Household rural renewable energy programmes

The Government of India has launched a number of household energy programmes to check deforestation, provide a clean and cheap source of energy, improve soil quality, reduce indoor air pollution, and reduce the drudgery of women, especially in rural areas. Among these, the National Project on Biogas Development (NPBD) is the largest investment programme and the National Program on Improved Chulhas (NPIC) has disseminated the largest number of stoves (Figure 2). The programmes were launched in the early 1980s and so far about 2.7 million family size biogas plants (capacity of 2cu.m) and 28 million improved cookstoves have been installed in the country (MNES 1998). Wherever the programmes have been successful, local people have benefited from savings in fuel and time, reduced smoke levels, health improvements, cleanliness and hygiene, etc.

Benefits of household energy programmes

Fuelwood conservation

In areas where fuelwood is scarce and commercial fuels unavailable, technologies have made a significant impact on the local biomass resource base. In the western Ghat (hilly) region of Karnatka in south India an annual saving of 588 tonnes of wood was achieved from the 2000 stoves installed, making a significant impact on local biomass resources (Ravindranath and Hall 1995).

Biogas has reduced the dependence of local communities on protected areas for meeting their fuelwood requirements. In the village of Dedikayal, in Junagadh district of Gujarat, a successful biogas programme has reduced the annual inflow of 300 cartloads of wood from the forests to 15-20 cartloads (Dutta et al 1997).

Improvement in soil quality

The use of biogas slurry as organic manure can lead to substantial improvements in soil quality. At the national level, the plants are estimated to be generating about 41 million tonnes of enriched organic manure per annum (MNES 1998). The loss of nitrogen in aerobic decomposition from conventional composting is avoided for the 10 million tonnes of dung used in biogas plants (Ravindranath and Hall 1995). In village of Pingot in Gujarat, the use of wet biogas slurry reduced the weed intensity, and the crop yield was further increased by using a mixture of chemical fertilizer and slurry compost (TERI 1995).

Reduction in indoor air pollution levels

Reductions in smoke, and in the incidence of eye and lung diseases are perceived as major benefits by over 35% of the total chulha (stove) owners in the country (NCAER 1993). Likewise, in an assessment of impact of biogas, 38% of women felt that its use has reduced the level of smoke, and contributed towards cleaner and more comfortable kitchens (Dutta et al 1997).

Figure 2: Cooking on an improved stove provides a cleaner kitchen environment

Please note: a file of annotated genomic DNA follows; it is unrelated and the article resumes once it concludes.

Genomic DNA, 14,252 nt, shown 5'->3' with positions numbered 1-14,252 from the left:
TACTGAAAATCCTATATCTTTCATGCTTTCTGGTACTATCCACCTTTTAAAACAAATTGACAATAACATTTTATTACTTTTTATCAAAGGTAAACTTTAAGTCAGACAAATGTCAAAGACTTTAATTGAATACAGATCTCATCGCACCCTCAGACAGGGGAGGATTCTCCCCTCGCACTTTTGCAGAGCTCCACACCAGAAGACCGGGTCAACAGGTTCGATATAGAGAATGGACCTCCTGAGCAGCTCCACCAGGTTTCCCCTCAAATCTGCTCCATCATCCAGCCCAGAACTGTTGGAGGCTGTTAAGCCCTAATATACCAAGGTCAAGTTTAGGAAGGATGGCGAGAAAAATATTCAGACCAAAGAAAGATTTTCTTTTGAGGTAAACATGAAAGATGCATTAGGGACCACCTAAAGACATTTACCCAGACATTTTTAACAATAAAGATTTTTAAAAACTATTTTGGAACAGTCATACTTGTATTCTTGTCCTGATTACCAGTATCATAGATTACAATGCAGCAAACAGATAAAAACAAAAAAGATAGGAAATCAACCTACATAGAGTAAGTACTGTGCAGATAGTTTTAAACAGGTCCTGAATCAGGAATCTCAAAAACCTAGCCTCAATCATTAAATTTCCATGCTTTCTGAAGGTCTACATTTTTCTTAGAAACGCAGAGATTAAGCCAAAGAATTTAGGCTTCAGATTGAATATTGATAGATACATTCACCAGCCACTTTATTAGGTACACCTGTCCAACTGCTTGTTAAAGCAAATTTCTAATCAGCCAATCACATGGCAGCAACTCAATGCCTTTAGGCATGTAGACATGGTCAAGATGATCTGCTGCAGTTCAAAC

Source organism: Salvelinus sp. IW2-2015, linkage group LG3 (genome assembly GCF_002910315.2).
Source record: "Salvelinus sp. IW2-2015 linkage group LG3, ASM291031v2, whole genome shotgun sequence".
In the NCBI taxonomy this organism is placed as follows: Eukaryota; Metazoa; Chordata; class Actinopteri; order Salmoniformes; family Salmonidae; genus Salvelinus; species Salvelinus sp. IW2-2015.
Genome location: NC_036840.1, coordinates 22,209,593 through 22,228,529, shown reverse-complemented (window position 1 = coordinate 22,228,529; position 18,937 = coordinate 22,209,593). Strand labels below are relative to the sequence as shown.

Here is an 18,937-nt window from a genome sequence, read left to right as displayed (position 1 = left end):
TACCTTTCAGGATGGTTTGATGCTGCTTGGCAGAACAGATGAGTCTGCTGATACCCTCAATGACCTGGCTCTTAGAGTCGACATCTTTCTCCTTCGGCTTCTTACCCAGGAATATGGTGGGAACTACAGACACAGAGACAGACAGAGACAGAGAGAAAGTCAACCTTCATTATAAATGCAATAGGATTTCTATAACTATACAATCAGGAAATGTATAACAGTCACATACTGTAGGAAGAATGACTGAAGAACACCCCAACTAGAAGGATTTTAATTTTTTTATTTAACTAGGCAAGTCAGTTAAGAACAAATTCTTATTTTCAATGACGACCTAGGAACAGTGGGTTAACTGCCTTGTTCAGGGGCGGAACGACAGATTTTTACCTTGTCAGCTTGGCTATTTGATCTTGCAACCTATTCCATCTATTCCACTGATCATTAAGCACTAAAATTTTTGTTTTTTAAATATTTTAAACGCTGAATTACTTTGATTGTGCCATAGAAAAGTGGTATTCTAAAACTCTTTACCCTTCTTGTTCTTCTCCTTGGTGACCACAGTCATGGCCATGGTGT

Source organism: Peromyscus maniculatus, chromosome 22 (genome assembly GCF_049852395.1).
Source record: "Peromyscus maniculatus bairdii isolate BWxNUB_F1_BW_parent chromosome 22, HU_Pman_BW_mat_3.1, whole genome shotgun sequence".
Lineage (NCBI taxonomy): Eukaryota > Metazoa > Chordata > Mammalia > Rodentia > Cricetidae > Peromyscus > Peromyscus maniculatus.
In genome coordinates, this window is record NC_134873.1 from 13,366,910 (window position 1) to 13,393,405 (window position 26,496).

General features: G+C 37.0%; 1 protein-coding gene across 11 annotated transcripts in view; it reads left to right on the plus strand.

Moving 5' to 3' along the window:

Other benefits

Studies show that in households using biogas for cooking (Figure 3), the time spent by women in cooking, making cow dung cakes, collecting fuelwood and washing blackened utensils has come down, giving them more time to attend to their childrens' needs (Bilgi 1997). Economic benefits in terms of reduction of labour input, diversion of female labour to productive activities, fuel purchased, etc. have also been reported (Mittal 1997, Ravindranth and Hall 1995).


The transition to commercial fuels is difficult because of a weak distribution system, inequities in distribution and high costs, especially when traditional fuels are available at zero cost. There is a need to strengthen the Public Distribution System to prevent pilferage and diversion of kerosene for other uses. However, the household sector must compete with other sectors for commercial fuels, and given the large import bill that the country pays for petroleum products, the rural sector is unlikely to be given preference (TERI 1996).

As biomass becomes increasing scarce and the environmental effects become more obvious, people will have to start paying for it in rural areas (Leach 1992). This may well increase the demand for commercial fuels, leading to in improvements in the distribution network. National level surveys have indicated that people will move to commercial fuels as they become more wealthy (NSSO 1997). On the other hand, some case studies have found that as household income goes up, the quantity of biofuels used also increases (Singh 1993). Household energy technologies such as improved chulhas and biogas need to be promoted more strongly to ensure a sustainable use of the local resources and an improved quality of life for the rural people.

Figure 3: Biogas stove and improved stove being used in the same kitchen


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Batliwala S. (1995) Bearing the brunt of labour The Hindu Survey of the Environment Kasturi & Sons Ltd. Madras

Bilgi M. (1997) The biogas programme: AKRSP (I) experiences Biomass Energy Systems Venkata Ramana P, Srinivas SN (eds). Proceedings of the International Conference 26-27 February 1996. Tata Energy Research Institute, New Delhi.